The Dolphins selected quarterback Ryan Tannehill with the 8th pick in the 2012 draft, and I still like his chances to start for the team in 2013 or 2014. The only way he sees the field this season will be injuries to the other quarterbacks or mop-up duty late in the season if the Dolphins have been eliminated from playoff contention. While he acclimates himself to the speed of the game, Matt Moore and David Garrard will battle for the starting job. Early reports have Garrard in the lead for the starting job, but Moore showed what he is capable of last season. Still, that was the old coaching staff and he will have to prove his value to the new staff. Garrard missed all of last season after being released by the Jacksonville Jaguars and had back surgery, so his health is worth monitoring.
Wide Receiver Depth Chart
Pro Bowl MVP Marshall was traded to the Chicago Bears early in the offseason, leaving the Dolphins thin at wide receiver. Ireland was expected to draft a wide receiver as early as the second or third round by fans and NFL observers alike, but waited until the sixth round to select the first of two drafted receivers. As it stands, there are only four receivers on the roster with substantial NFL experience. All of them carry question marks heading into training camp.
Brian Hartline has been productive when the ball has been thrown his way, but can he maintain that level of production in the new system? Davone Bess was one of the better slot receivers during his first two years in the league, but can he avoid the injury bug that weighed him down last year? Chad Ochocinco (soon to be "Johnson" again) used to be a Pro Bowler, but disappeared last year as a member of the New England Patriots. Can the Miami native, at 34, become a productive player again? Legedu Naanee has 21 career starts on his resume, but mostly as an injury fill-in or lack of an alternative. He's big (6'2" 220 lbs.), fast (4.41 40-yard dash at the 2007 Combine), strong (19 bench reps at 225 lbs. at the 2007 Combine), and has explosive power (40" vertical jump at the 2007 Combine, highest among wide receivers). Still, why he have only 107 career catches for 1,213 yards in five seasons? Will his physical tools ever translate into on-field production?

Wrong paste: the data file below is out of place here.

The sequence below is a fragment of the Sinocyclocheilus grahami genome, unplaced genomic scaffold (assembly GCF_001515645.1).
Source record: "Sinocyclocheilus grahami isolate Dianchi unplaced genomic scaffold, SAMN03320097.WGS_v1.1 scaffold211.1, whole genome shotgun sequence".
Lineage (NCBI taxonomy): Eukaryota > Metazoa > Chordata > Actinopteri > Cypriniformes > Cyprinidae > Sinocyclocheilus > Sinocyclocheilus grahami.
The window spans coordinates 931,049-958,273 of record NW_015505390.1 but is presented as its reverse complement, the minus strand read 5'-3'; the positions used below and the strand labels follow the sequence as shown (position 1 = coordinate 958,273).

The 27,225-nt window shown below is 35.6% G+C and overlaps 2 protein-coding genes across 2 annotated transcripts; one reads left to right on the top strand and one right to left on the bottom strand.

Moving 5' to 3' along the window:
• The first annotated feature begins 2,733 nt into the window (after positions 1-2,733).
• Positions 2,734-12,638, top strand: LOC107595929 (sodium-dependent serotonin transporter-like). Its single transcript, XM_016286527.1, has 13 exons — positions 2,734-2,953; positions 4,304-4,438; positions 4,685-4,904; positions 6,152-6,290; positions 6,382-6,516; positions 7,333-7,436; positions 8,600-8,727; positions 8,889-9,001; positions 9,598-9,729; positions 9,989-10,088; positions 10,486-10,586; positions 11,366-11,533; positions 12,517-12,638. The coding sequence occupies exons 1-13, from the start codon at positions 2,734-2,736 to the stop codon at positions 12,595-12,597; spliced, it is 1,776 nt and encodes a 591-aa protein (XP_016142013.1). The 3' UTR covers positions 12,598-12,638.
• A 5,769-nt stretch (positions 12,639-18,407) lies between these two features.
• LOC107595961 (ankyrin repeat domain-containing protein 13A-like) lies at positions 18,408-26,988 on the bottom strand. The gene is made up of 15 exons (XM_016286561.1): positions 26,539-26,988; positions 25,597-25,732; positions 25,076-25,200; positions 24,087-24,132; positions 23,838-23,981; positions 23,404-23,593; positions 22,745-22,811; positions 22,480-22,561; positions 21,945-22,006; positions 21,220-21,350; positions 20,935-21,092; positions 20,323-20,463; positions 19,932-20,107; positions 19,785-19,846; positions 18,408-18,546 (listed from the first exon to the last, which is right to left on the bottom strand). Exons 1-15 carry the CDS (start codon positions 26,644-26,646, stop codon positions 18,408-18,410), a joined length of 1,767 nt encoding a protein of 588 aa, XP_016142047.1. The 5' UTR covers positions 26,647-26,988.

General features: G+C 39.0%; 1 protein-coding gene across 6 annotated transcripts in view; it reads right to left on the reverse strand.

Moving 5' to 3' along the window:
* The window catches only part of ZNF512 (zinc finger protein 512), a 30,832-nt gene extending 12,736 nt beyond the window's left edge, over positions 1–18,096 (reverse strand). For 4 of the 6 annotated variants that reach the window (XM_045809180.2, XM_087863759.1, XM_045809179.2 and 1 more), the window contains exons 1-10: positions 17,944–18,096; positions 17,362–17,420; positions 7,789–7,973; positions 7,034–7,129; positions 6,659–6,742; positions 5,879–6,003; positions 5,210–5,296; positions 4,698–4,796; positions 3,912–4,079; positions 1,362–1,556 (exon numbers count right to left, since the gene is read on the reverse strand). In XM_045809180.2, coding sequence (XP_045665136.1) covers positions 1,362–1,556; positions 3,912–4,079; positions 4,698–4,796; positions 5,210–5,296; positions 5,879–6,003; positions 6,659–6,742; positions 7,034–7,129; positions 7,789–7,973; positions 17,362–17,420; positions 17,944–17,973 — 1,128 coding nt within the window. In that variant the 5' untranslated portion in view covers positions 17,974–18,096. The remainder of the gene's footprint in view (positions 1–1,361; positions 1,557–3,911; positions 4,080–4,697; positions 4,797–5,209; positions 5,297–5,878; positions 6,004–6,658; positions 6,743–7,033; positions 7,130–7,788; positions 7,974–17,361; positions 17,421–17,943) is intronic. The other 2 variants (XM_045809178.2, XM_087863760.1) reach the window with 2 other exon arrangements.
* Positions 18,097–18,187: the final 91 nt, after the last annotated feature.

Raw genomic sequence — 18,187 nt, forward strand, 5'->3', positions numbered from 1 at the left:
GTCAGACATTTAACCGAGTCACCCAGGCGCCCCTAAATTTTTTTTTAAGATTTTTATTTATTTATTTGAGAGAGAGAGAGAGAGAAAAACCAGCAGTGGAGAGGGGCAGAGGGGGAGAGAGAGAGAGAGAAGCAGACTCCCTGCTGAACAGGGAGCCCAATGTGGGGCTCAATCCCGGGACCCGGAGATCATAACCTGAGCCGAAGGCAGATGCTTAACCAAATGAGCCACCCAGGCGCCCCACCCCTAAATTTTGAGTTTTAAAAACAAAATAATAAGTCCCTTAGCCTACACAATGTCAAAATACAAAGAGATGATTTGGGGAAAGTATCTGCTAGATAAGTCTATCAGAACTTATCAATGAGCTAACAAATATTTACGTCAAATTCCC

Only six wide receivers will make the team, and two of those spots will go to Hartline and Bess. Ochocinco will probably get another. That leaves three spots between Naanee, Clyde Gates, Marlon Moore, Roberto Wallace, Julius Pruitt, Chris Hogan, and three rookies - B.J. Cunningham, Rishard Mathews, and Jeff Fuller. Nine guys competing for three spots will ensure a spirited battle, but at least three still need to prove they belong on an NFL roster.
Defensive Line Rotation